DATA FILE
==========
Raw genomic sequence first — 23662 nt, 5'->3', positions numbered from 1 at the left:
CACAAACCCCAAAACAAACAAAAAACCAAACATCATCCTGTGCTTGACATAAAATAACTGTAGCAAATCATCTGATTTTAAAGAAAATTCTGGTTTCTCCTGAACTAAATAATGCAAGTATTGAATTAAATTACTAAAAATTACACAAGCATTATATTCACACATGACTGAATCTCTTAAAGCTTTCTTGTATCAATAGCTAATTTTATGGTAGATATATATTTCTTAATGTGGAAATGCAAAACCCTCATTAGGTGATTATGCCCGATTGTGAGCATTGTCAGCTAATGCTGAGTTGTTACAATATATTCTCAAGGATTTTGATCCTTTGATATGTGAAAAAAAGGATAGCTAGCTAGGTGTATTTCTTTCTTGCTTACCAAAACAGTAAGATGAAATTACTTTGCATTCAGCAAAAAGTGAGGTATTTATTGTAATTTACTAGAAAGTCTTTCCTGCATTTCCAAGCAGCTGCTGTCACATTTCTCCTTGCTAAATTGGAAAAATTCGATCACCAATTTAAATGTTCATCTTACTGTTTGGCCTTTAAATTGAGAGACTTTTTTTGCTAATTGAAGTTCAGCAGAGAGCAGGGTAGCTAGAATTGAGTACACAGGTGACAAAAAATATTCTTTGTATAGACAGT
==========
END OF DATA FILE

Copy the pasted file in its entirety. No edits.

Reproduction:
Raw genomic sequence first — 23662 nt, 5'->3', positions numbered from 1 at the left:
CACAAACCCCAAAACAAACAAAAAACCAAACATCATCCTGTGCTTGACATAAAATAACTGTAGCAAATCATCTGATTTTAAAGAAAATTCTGGTTTCTCCTGAACTAAATAATGCAAGTATTGAATTAAATTACTAAAAATTACACAAGCATTATATTCACACATGACTGAATCTCTTAAAGCTTTCTTGTATCAATAGCTAATTTTATGGTAGATATATATTTCTTAATGTGGAAATGCAAAACCCTCATTAGGTGATTATGCCCGATTGTGAGCATTGTCAGCTAATGCTGAGTTGTTACAATATATTCTCAAGGATTTTGATCCTTTGATATGTGAAAAAAAGGATAGCTAGCTAGGTGTATTTCTTTCTTGCTTACCAAAACAGTAAGATGAAATTACTTTGCATTCAGCAAAAAGTGAGGTATTTATTGTAATTTACTAGAAAGTCTTTCCTGCATTTCCAAGCAGCTGCTGTCACATTTCTCCTTGCTAAATTGGAAAAATTCGATCACCAATTTAAATGTTCATCTTACTGTTTGGCCTTTAAATTGAGAGACTTTTTTTGCTAATTGAAGTTCAGCAGAGAGCAGGGTAGCTAGAATTGAGTACACAGGTGACAAAAAATATTCTTTGTATAGACAGT